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Intellectual "Property" in the Digital Age
Frank Field
Links Home : IP Controversies : Open vs. Commercial Source : MS EULA Games

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-REC Microsoft's Digital Rights Management--A Little Deeper
[16 hits, 0 votes, Average Rating 0] [Added: 29th Jun 2002]

BSD Vault; Dittohead; June 28, 2002. A look at the latest MS Media Player EULA reveals some distressing features:

Digital Rights Management (Security). You agree that in order to protect the integrity of content and software protected by digital rights management ("Secure Content"), Microsoft may provide security related updates to the OS Components that will be automatically downloaded onto your computer. These security related updates may disable your ability to copy and/or play Secure Content and use other software on your computer. If we provide such a security update, we will use reasonable efforts to post notices on a web site explaining the update.

Slashdot discussion: Microsoft Media Player "Security Patch" Changes EULA Big Time - The Register has a piece: MS security patch EULA gives Billg admin privileges on your box
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-Hiding behind EULA's skirts, an ethically challenged policy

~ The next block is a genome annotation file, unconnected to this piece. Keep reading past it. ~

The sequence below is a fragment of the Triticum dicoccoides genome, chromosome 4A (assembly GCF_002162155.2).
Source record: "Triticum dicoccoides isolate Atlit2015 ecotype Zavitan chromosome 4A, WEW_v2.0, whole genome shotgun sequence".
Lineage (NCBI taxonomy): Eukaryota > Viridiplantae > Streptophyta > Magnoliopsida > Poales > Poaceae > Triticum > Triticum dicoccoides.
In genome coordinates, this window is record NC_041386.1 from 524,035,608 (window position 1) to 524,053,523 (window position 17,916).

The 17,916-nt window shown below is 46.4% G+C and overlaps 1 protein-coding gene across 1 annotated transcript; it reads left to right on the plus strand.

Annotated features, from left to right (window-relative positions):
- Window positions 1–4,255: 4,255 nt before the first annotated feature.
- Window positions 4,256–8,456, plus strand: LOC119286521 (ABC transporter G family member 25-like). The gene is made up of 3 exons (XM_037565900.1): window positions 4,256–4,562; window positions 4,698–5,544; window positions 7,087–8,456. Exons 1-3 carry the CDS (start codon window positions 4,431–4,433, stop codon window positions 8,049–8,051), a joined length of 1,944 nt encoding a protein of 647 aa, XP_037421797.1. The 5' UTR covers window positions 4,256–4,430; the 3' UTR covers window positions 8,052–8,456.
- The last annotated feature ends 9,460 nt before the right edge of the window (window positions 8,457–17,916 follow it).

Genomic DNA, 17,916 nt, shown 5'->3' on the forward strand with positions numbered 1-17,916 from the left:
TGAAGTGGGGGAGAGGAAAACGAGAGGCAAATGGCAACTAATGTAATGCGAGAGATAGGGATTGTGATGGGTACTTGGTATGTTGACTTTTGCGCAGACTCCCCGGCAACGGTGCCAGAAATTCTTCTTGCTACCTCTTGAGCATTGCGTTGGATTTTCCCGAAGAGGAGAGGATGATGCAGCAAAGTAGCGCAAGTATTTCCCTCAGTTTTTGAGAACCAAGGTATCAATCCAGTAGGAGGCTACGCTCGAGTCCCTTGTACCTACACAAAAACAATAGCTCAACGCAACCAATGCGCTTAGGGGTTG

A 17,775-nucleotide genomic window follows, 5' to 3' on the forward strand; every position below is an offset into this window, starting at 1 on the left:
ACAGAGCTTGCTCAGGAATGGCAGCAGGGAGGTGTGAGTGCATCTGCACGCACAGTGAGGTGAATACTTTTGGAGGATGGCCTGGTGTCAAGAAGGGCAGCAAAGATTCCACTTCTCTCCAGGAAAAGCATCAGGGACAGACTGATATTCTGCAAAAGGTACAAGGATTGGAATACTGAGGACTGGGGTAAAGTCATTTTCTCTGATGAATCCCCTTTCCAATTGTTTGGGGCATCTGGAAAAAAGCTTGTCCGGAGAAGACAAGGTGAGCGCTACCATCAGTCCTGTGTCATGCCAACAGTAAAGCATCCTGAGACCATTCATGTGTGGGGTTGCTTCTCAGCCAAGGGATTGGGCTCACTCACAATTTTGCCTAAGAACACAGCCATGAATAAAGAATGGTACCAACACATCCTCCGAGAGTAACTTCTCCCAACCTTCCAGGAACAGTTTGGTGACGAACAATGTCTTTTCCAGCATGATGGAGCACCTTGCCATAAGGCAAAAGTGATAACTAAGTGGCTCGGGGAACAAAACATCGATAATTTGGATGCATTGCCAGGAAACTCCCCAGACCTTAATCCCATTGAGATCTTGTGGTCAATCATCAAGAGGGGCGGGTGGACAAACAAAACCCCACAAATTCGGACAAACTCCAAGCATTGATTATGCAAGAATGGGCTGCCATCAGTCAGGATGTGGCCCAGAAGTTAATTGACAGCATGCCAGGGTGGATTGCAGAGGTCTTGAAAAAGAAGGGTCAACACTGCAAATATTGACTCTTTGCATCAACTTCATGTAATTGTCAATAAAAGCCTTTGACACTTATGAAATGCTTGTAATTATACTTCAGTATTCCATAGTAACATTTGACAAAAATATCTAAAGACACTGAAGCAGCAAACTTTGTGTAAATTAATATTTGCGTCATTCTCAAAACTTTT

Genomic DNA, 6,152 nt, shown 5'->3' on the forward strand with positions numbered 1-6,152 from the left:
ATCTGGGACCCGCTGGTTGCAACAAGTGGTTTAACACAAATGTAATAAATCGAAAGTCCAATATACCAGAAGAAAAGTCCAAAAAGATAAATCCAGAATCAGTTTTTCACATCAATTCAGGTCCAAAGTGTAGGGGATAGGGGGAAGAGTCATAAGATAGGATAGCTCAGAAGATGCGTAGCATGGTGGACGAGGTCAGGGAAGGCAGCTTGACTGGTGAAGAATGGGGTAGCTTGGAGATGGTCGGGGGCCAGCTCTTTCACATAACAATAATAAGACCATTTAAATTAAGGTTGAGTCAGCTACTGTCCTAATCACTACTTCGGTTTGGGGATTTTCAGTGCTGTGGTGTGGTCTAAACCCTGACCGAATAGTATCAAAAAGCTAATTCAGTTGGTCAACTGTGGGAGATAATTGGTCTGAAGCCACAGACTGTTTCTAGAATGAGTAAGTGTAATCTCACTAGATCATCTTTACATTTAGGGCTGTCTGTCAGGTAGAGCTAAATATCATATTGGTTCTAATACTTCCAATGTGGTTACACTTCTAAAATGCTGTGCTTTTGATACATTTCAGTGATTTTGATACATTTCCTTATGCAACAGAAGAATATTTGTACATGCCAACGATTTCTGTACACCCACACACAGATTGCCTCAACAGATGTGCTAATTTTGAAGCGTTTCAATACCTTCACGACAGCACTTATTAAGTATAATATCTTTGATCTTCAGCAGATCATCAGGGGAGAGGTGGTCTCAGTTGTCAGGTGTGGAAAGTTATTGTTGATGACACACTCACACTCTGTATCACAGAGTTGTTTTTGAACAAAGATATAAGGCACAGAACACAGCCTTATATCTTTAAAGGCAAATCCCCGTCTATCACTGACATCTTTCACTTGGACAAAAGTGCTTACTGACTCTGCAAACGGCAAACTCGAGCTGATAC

[20 hits, 0 votes, Average Rating 0] [Added: 18th Oct 2001]

Infoworld; Carlton Vogt; October 15, 2001
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-Microsoft EULA asks for root rights - again
[19 hits, 0 votes, Average Rating 0] [Added: 5th Aug 2002]

The Register; Andrew Orlowski; August 2, 2002. Slashdot discussion: More MS EULA Fun
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-Microsoft EULA stokes crusade
[19 hits, 0 votes, Average Rating 0] [Added: 21st Jun 2001]

Slashdot; June 21, 2001. A new end user license agreement (EULA) on a piece of Microsoft software raises the temperature of the debate a little bit more. With links and community discussion.
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-MS FrontPage Restricts Free Speech II (It's True!)
[29 hits, 0 votes, Average Rating 0] [Added: 21st Sep 2001]

Slashdot; September 21, 2001. A Slashdor reader decided to follow up on the rumors that the EULA for MS FrontPage 2002 states that it cannot be used to produce content for a WWW site that is critical of Microsoft or its partners. So, he bought a copy and read the fine print........
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-Sneaky service packs
[26 hits, 0 votes, Average Rating 0] [Added: 3rd Sep 2002]

InfoWorld; Brian Livingston; September 3, 2002.

One thing you can't get around, however -- and a big reason for the latest fears -- is Microsoft's DRM (digital rights management) scheme. This built-in XP feature silently downloads and installs "revocation lists." These lists prevent "revoked" programs from playing DRM-encoded content.

The idea of giving any outside company the ability to remotely turn off something that previously worked on your computer strikes many as lunacy.

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